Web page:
New drivers should wear bobble hats

A WEEK after he passed his driving test, my 18-year-old son drove through a red light, hit a taxi and did pounds 7,000-worth of damage to our new car. The fact that at the moment of impact he was simultaneously lighting a cigarette, talking to his girlfriend on his mobile and trying to find a particularly good track on his new Puff Daddy CD may have affected his concentration. The cab driver seemed to think so. I'm all for driving tests being modernised and made longer, harder and more technical, but if you think this will make young men safer drivers, you're wrong.

You may not believe this (the cab driver didn't), but when he's driving his granny's ancient Honda, a smoke-free zone without radio or tape deck, Tom, my son, is a perfectly competent driver - especially if his granny is sitting in the passenger seat beside him. It's only when he's with his friends, being dead cool and image-conscious, that his concentration wanders.

To be honest, in one sense he is a far better driver than Granny, who has never had an accident in her life. His reactions are swifter, his judgement is clearer and his eyesight is sharper. But Granny doesn't care what she looks like when she's driving whereas Tom wants to look like Steve McQueen in Bullitt or George Clooney in From Dusk to Dawn.

Stiffen up the driving test by all means, but don't expect young lads to be safer drivers until you rid cars by law of such would-be image-enhancers as mobile phones, cigarettes and Puff Daddy CDs. Better still, using Granny as a shining example of accident-free motoring, why not make it obligatory for young men who've just passed their driving tests to wear galoshes, Fair Isle mittens and matching angora bobble hats for their first year behind the wheel. That, together with a couple of old gardening cushions to sit on and a yapping West Highland terrier called Scrap looking balefully out of the back window, should stop them wanting to draw attention to themselves and turn them into more attentive drivers.

This little diatribe about safety coming from someone who drove illegally for 15 years is, I admit, a bit rich. I did pass my test, but I shouldn't have.

It was that tiresome regulation about being able to read a car registration plate at 25 yards. I've always had rotten eyesight. I failed O-level maths because I couldn't see the fractions. Knowing that I'd never be able to see a number plate at that distance, but desperate to drive, I took the precaution of arriving at the test centre early and memorising the numbers of all the cars parked in the street outside. When, emerging from the office, the examiner pointed to a car and said "Read me that plate, please", I said, "You mean the red Mini or the blue Fiesta?" and then fired off the relevant number. Too bad I failed on my three-point turn.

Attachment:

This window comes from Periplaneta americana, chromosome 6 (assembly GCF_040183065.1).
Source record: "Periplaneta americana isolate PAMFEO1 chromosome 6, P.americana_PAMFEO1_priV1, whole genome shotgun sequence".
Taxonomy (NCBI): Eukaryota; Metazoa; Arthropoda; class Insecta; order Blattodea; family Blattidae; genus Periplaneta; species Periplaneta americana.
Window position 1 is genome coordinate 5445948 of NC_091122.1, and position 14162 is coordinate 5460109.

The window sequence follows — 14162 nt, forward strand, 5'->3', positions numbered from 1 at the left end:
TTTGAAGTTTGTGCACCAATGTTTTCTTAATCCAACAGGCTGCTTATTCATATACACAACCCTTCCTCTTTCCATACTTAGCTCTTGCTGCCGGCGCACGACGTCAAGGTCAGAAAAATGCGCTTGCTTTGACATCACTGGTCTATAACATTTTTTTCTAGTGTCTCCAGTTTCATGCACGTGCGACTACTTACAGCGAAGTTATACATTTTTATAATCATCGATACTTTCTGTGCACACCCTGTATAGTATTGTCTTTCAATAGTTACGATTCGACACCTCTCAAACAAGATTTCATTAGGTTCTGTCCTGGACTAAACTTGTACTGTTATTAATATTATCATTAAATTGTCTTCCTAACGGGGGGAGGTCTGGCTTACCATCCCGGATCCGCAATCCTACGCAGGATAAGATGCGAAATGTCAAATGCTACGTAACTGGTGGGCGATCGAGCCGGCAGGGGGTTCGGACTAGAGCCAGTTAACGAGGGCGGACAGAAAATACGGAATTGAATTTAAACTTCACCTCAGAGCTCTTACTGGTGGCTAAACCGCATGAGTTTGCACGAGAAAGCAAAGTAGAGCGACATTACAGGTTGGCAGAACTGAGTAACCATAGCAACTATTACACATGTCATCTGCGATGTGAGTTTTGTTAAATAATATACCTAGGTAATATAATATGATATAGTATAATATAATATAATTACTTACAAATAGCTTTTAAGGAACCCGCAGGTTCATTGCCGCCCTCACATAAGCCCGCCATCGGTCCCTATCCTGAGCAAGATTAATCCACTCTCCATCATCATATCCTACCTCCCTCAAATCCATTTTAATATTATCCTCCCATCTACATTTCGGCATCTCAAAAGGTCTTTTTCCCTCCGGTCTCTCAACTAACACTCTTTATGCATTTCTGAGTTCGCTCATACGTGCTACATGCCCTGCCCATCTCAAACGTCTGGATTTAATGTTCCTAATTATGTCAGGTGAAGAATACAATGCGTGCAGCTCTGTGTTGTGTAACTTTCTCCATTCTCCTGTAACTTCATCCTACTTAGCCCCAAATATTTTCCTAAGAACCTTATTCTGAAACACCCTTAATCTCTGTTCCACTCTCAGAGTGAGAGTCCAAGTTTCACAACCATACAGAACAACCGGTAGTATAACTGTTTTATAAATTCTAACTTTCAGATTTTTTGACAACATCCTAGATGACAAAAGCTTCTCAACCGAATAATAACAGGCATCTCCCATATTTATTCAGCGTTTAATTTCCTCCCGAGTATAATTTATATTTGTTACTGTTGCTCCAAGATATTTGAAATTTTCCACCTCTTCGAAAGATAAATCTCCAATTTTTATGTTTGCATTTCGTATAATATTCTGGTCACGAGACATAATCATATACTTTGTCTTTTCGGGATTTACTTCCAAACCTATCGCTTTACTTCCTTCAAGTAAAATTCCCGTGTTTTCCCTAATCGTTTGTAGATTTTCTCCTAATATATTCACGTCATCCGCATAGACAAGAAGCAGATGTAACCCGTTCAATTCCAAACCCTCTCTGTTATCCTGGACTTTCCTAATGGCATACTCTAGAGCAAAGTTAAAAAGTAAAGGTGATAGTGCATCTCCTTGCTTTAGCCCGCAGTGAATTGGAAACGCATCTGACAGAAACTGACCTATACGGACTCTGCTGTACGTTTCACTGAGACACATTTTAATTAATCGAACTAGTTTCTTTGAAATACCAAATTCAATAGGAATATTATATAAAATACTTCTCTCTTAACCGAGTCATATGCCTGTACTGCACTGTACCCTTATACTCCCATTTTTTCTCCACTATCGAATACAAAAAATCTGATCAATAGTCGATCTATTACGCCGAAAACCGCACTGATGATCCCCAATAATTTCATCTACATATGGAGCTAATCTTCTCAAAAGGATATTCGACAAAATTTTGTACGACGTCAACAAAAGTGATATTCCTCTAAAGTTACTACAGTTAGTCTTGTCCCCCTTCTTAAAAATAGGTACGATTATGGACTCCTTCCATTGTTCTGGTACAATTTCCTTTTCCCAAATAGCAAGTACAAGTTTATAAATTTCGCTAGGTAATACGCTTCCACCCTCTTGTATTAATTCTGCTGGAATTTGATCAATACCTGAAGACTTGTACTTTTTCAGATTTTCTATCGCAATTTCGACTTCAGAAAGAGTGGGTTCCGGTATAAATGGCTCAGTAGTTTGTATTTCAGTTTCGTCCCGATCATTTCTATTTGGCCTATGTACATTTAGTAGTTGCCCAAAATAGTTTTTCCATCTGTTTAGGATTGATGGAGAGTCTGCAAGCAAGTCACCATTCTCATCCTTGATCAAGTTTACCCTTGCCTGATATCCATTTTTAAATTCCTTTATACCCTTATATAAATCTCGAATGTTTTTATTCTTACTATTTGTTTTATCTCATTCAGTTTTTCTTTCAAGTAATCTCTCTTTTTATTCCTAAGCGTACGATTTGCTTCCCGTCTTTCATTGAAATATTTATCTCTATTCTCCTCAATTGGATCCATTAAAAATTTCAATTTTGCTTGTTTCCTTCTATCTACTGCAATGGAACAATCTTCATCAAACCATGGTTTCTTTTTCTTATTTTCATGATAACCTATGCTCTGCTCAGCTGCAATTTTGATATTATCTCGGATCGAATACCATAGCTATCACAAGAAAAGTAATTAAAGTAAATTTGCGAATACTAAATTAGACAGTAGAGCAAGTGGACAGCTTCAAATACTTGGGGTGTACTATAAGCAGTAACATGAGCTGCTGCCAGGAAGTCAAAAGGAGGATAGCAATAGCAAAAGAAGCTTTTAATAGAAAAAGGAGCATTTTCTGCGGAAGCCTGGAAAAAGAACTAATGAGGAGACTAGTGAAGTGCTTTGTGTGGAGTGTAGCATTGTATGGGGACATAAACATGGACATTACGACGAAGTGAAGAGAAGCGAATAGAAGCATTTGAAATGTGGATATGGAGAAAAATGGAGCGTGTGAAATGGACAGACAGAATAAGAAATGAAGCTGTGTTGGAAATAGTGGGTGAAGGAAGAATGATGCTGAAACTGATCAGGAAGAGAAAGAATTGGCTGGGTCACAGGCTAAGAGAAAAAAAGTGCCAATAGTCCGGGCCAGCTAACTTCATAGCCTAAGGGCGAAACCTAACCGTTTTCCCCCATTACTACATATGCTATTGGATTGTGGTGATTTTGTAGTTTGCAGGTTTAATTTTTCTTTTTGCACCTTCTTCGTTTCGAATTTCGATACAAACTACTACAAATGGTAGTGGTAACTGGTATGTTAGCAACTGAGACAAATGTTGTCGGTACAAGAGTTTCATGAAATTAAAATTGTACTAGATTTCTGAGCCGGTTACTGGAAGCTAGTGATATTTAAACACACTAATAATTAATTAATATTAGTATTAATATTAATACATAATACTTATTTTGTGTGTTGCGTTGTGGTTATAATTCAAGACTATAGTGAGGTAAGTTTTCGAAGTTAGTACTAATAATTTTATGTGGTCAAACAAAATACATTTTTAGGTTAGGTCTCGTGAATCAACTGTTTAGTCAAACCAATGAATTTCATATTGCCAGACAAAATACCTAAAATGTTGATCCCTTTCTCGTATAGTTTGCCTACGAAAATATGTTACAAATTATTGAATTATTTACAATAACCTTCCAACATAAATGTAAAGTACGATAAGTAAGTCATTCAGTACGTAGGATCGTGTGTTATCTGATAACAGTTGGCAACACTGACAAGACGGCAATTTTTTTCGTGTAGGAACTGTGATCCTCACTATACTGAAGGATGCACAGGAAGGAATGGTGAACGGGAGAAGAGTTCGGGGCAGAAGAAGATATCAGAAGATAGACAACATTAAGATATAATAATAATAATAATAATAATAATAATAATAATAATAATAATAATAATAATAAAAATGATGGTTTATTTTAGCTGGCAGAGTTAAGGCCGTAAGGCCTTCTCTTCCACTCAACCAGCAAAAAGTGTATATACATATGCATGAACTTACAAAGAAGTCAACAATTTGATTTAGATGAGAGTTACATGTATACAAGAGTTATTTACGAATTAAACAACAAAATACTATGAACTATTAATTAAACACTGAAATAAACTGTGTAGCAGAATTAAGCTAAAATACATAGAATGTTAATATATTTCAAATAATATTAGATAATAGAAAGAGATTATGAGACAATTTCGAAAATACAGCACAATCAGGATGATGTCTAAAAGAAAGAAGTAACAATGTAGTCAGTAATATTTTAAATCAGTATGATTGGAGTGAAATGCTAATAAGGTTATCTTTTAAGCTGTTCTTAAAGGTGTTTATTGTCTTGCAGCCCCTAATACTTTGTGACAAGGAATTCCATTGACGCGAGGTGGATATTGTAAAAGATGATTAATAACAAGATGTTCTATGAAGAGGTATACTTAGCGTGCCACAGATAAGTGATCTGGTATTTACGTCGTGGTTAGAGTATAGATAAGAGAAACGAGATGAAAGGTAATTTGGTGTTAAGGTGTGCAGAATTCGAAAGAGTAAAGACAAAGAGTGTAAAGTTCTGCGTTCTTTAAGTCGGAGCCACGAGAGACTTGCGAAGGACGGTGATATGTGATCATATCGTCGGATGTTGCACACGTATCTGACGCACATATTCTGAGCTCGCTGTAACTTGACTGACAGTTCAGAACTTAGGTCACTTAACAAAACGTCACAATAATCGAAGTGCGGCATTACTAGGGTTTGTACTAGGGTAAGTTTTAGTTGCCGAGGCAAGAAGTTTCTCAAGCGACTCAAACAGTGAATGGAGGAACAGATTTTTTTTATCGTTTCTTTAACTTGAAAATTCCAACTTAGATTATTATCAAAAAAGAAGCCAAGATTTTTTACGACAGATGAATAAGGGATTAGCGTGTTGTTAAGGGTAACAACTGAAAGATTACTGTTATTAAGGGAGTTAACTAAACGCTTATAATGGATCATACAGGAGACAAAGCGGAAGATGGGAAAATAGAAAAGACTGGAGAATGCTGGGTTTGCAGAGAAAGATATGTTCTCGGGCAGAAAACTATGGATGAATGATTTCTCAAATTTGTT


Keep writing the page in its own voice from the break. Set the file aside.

On my second attempt at a licence they failed me for failing to reverse round a corner. Not once did any examiner remark on my inability to see detail at a distance, which proves something about the vagaries of peripheral vision and what you need to be a good driver. I never had a single accident, or a point on my licence, in the 15 years I called myself a motorist.

The new, improved test, particularly the written paper, sounds ominously like A-levels. Pity the poor parents. As if we hadn't already got our work cut out getting them to revise their Middlemarch and German vocab, now we have to badger them to brush up their big ends and cylinder heads.

If you really are one of those people whose knees turn to water when you see a test centre, your best bet is still Pondicherry, India, where a driving test lasts 10 minutes and the examiner doesn't even get into the car. He stands by the roadside while you drive slowly past, turn left, reverse and drive back to where he's scribbling in his notebook. If there are no cars in the way, it's a cinch.

In Iran, the final part of a learner driver's test takes place in a stadium to which the public can buy tickets, because it is such good family entertainment. I worked on a newspaper in Tehran for a year and can honestly say that I've never seen such awful driving in my life. They installed traffic lights at the busy junction outside my office but gave them up in favour of an armed policeman. He waved his arms to start with, but if drivers took no notice he fired first in the air and then at their wing mirrors. Once I saw the traffic policeman waving furiously to no avail. Then the firing started, followed by the usual tinkle of wing-mirror glass. Finally, having used up all his ammunition, he headed home, leaving the gridlock behind.

I know it gets pretty clogged up on the Hangar Lane gyratory but our motorists, even with the bad old driving test, still observe lane discipline. And keep their wing mirrors.

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